Blood, sex and tears!
(Editor’s note: This story appears in the current issue, which is number twenty two, of White Horses magazine, the achingly gorgeous quarterly created and owned in part by former Surfing Life maestro Graeme Murdoch. You can buy this issue, or maybe subscribe if you ain’t afraid of loosing your credit card, here.)
If you’ve ever started a biz with a friend, you’ll know the trajectory: loveful and trusting at first, some sort of gloomy adolescence before it ends in a trail of slime.
In the summer of 2013 I was working as the writer, editor and photo editor, of Stab magazine, a print title I’d started in 2003 with Sam McIntosh.
(We’d start the online version, stabmag.com, a few years later.)
I’d cashed out of the biz a few years before 2013 but had stayed on as master and commander of a little ship that, while apparently influential in a cultural sense, rarely sold more than two thousand copies an issue.
Soon, advertising began to disappear and the health not just of Stab, but of all print titles, went into a death spiral. I was of the belief that, before long, a paper magazine would become a curio like slide film or vinyl – for the enthusiast but no longer mass market.
There was the argument that people liked to hold a magazine in their hands, which was true, but without advertising to support the expensive process, it wasn’t possible for a magazine to exist.
I remembered how fast digital photography had killed film. And not just the process, but the sudden obsolescence of all the people involved, from specialists who’d scan the film images on expensive machines to the pre-press division within each magazine that was needed to make the whole thing print ready.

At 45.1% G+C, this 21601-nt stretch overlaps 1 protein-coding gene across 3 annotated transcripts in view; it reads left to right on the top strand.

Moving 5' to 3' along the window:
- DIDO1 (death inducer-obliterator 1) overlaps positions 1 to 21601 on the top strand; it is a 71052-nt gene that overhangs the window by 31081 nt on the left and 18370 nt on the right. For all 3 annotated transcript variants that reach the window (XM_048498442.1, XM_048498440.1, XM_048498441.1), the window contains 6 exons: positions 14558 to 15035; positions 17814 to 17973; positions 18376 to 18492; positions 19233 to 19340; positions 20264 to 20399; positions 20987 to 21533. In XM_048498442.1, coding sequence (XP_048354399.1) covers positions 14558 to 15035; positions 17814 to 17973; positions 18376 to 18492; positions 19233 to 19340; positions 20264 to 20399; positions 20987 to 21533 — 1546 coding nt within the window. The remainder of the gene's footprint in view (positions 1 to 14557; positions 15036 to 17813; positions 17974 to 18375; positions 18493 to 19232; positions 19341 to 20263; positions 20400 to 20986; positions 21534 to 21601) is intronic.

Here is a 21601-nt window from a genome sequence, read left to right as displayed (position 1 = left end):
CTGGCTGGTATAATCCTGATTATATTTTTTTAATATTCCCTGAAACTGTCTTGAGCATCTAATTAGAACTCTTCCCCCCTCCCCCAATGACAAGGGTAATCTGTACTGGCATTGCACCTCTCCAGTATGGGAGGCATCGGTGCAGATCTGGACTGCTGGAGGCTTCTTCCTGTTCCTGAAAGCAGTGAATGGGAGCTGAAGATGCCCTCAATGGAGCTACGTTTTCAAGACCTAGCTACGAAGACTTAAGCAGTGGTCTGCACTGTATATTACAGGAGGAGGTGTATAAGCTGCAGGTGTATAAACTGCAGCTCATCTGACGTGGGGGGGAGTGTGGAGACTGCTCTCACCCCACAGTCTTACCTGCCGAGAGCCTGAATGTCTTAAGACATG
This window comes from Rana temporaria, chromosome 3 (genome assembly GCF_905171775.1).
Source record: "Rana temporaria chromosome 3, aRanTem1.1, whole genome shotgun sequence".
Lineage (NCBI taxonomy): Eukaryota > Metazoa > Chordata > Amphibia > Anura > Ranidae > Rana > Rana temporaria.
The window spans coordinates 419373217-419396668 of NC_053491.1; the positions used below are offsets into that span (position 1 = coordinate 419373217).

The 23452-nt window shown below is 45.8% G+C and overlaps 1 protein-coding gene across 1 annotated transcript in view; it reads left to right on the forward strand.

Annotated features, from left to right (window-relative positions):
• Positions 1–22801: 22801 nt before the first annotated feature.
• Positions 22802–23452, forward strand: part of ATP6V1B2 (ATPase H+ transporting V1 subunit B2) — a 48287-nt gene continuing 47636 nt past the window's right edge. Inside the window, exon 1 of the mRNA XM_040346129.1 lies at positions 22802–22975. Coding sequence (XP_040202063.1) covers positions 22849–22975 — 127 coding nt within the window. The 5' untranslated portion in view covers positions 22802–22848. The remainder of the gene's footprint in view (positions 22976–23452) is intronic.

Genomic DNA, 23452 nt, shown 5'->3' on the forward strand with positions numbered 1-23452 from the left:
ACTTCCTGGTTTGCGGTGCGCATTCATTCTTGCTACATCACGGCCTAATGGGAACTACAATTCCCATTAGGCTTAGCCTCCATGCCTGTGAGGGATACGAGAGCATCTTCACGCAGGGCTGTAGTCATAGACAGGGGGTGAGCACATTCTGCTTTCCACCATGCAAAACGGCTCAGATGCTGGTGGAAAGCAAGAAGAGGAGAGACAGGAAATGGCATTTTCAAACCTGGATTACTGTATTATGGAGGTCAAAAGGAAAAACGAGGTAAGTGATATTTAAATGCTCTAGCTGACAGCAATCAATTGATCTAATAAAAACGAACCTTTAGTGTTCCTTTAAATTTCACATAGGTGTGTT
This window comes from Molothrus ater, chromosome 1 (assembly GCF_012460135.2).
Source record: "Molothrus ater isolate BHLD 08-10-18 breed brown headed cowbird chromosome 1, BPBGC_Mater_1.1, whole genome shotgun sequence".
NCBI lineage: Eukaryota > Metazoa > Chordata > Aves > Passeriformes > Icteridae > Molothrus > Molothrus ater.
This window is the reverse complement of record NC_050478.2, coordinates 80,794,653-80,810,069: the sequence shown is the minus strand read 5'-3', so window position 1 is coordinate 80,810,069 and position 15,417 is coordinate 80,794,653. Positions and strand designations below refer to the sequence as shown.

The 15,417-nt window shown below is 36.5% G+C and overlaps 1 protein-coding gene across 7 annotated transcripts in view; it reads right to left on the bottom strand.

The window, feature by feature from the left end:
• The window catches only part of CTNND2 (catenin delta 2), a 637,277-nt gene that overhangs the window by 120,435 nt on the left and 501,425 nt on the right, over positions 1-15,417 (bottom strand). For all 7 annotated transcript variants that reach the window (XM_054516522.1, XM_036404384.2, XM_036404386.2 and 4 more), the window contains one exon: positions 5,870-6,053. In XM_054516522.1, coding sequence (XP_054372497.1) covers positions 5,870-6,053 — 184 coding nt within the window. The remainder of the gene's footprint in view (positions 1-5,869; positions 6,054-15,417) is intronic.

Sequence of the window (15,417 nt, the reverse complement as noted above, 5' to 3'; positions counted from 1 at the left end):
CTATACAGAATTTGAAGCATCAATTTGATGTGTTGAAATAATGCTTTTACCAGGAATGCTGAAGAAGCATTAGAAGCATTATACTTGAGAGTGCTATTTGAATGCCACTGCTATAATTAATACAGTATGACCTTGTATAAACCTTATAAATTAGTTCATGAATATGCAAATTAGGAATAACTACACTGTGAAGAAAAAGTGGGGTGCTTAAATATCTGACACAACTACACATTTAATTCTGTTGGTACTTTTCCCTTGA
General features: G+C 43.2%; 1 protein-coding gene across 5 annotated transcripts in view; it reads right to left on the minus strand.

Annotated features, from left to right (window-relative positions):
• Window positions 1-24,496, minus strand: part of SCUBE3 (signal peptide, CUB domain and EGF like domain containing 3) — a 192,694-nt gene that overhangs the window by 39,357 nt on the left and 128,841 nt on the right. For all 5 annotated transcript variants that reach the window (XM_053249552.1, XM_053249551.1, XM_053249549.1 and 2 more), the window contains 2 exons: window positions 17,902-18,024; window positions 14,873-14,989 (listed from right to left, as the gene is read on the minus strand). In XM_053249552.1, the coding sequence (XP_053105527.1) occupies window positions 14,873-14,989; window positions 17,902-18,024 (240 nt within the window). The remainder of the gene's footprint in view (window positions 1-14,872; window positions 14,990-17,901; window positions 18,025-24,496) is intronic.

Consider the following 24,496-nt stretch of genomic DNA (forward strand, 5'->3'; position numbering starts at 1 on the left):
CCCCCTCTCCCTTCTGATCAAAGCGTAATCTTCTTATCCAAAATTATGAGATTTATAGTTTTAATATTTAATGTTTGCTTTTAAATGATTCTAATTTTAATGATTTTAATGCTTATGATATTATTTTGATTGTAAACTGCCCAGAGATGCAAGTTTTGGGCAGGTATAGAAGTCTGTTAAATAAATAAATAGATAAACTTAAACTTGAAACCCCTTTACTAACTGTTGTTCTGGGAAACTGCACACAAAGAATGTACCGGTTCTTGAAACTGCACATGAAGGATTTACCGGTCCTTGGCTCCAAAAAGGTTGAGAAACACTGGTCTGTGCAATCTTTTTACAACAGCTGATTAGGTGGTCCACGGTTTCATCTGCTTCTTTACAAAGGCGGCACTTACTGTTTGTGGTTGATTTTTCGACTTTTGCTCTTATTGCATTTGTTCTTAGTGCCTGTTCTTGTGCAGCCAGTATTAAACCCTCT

Meanwhile, I watched the traffic of Stab online begin to soar. A story I wrote immediately after Andy Irons’ death took traffic beyond 10,000 sessions in a day for the first time.
I began to tire of print.
Of the long lead time between writing a story and seeing it designed (I’d keep looking over the shoulder of the designer to see if he’d opened the Word file yet. Usually it took a week or more for him to get to it), to getting it proofed, having it printed, and arriving in magazine form. There was that small fritz of excitement of holding the magazine for the first time although there was rarely any feedback, good or bad, except for the time Chas Smith was called “a fucking Jew” by Mick Fanning. We printed the exchange and the magazine lost a quarter of a million dollars in yearly ad revenue.
Worse, everything inside the magazine was so old. Sometimes two months had passed between interview and publication.
In contrast, a story written online would be published immediately and, within minutes, lanced with feedback. One of the profoundly equalising things about the internet is that it doesn’t matter if you’re Apple, the New York Times or BeachGrit, we all occupy the same screen space on a person’s phone or computer.
I knew I had to peg out my claim with a new website.
After selling out of Stab, I’d gone out looking for greener pastures. These included mainstream journalism (two hundred and ten columns for Fairfax Press over five years) and a water tax biz. Neither of ‘em thrilled me like surf thrilled.
So it had to be a surf website. A reboot of Stab but this time a little more Vice (old-school Gav McInnes Vice not SJW Shane Smith Vice) with a slightly cultural bent. Lighter but deeper.